cook, talk, laugh, eat

I’m up before the alarm, that I turned off last night, would have sounded and ready to . . . back in some old day, I would be . . . um, I wonder how far back I should be going to say what I mean to say today.  This is the traditional time of gathering beloved souls together for cooking and eating and hopefully taking a walk before falling asleep in front of some movie on a cushy couch.  And this time has been hard won.

I cast the net far enough back to state that my mother’s traditions did not fit me well; and during our East Village days with baby Cheshire in tow, we started to cook for ourselves and our friends. Cooking and talking and laughing and eating.  Sometimes too many people crowded into our tiny apartment on First Avenue and sometimes we all went to Park Slope and celebrated in Carolina and David’s sprawling apartment.  On a marble topped coffee table with one chip out of the wood frill frame, Carolina served glorious antipasto and David made margaritas.  And we got to the turkey much later.  Cooking and talking and laughing and eating. 

And sometime after we had settled in Indy, we started our annual trek to Maryland to celebrate at Lisa and Nick’s work-in-progress farm house.  Our homes were always works-in-progress in those years. No matter if the oven was wonky or the fridge was too small to hold everything we bought for the feast, it was glorious.  Cooking and talking and laughing and eating.

A year or two before Julia came home, during a Maryland celebration, Carolina’s David asked if we noticed any changes in Carolina after a somewhat confusing game of Apples-to-apples. Now, I recall it as a straight line from that that conversation to Carolina’s diagnosis of Alzheimer’s, but the journey was anything but straight for them and for her David. 

And then there was the year, waiting for David’s new heart, a time that I see now as the bravest time in our lives but as we were just day-to-day living it, there was such an ordinariness to it.  The earth would soon quake and everything would change, but that year people came to our house in Madison and we set up tables in the living room to cook and talk and laugh and eat.  And I remember the light as golden and every one of us as very beautiful.

And then the first years after David died, when Julia and I traveled from Madison and Cheshire from NYC, to cook and talk and laugh and eat as we burrowed deep into the hearts of our chosen family in Maryland. My eyes popping open this morning and myself very willing to jump out of bed is a throwback to those years of spending a week with friends who could give me a taste of what living meant when nothing else could.  Lisa would save the grocery shopping until I arrived so we could do it together and we would rise with the sun on Thanksgiving morning to get the big turkey stuffed and into the oven in the hope that we would sit down to eat before the sun set.  And through that time, which could touch on such sadness, we did cook and talk and laugh and eat.  More so with every passing year.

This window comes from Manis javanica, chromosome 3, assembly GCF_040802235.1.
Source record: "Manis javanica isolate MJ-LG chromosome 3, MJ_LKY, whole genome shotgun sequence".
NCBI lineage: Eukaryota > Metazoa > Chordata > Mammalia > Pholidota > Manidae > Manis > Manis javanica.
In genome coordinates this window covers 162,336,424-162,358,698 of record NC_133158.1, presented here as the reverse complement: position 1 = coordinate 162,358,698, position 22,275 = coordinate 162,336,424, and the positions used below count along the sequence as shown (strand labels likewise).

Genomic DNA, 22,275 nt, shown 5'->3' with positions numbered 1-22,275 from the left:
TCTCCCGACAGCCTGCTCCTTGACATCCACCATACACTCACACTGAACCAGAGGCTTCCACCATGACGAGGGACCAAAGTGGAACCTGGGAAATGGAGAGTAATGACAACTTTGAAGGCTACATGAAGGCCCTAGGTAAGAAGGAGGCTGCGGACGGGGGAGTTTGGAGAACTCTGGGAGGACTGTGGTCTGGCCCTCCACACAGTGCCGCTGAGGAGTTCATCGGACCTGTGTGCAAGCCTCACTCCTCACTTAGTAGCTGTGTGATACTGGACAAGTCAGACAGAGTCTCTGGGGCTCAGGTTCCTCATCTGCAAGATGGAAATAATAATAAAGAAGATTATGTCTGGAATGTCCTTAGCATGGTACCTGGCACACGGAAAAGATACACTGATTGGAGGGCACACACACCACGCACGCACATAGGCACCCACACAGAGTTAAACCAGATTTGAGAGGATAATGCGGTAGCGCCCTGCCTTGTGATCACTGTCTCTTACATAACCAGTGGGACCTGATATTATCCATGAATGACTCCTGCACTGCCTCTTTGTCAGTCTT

But those times too came to an end with a long, loving friendship left in tatters and spirits too strained to do anything to put it back together. And although it is not absolutely true, since that time, I’ve grieved the loss of what felt like all the traditions of my life, aware that those traditions never dated very far back and as traditions go, they morphed and all but disappeared over the years and then somewhat reliably re-appeared in some altered form.  This year is no departure from what has always been but I did not know that until I began this writing.

This year.  This year is surprising in ways I did not expect.  Well, that is how “surprise” is defined, right?  If it was all expected . . . no surprise.  This year, two people I didn’t know this day last time round the sun have borrowed into my heart—one will be at his very first holiday celebration, although hopefully dinner will be timed to coincide with his nap and the other, the VNM (“Very Nice Man”) met during summer and still interested and interesting through this fall, will be cooking for the gathering in Plymouth for the National Day of Mourning. 

Yesterday, Julia and I helped a small bit with the preparations for that feast and then visited with his family and then came home to a fire in the fireplace that I will give up when I move house. Very soon, I’ll cook my small contribution to the feast we will enjoy with Cheshire and Justin, his parents and aunt and uncle in Nashua. Justin’s mom, Judy, will cook most of the lovely meal.  I will feel a little guilty for not doing more.  Maybe there will be a pumpkin cocktail like there was last year.  And the year before?  

And the thought of a reoccurring cocktail, such a silly thing, brings on an awareness of the possibility that I am living with and into this version of tradition.

I hold such gratitude for things done before and for the people with whom we do those things. I hold gratitude for the people who have become family and for the promise of adding a few more to the clan.  I hold gratitude for the VNM who texts “good morning” and asks about my day before he leaves for Plymouth, and for the little boy whose smiles I will coax from him as soon as I get to Nashua.

And perhaps I hold the most gratitude for everyone who and every place which was and is and will become so known and recognized as to become traditions of my life.  The journey has been long and how fortunate I am to be able to be deeply thankful for today knowing full sure that there will be cooking and talking and laughing and eating with some, but not all, of my beloved souls.

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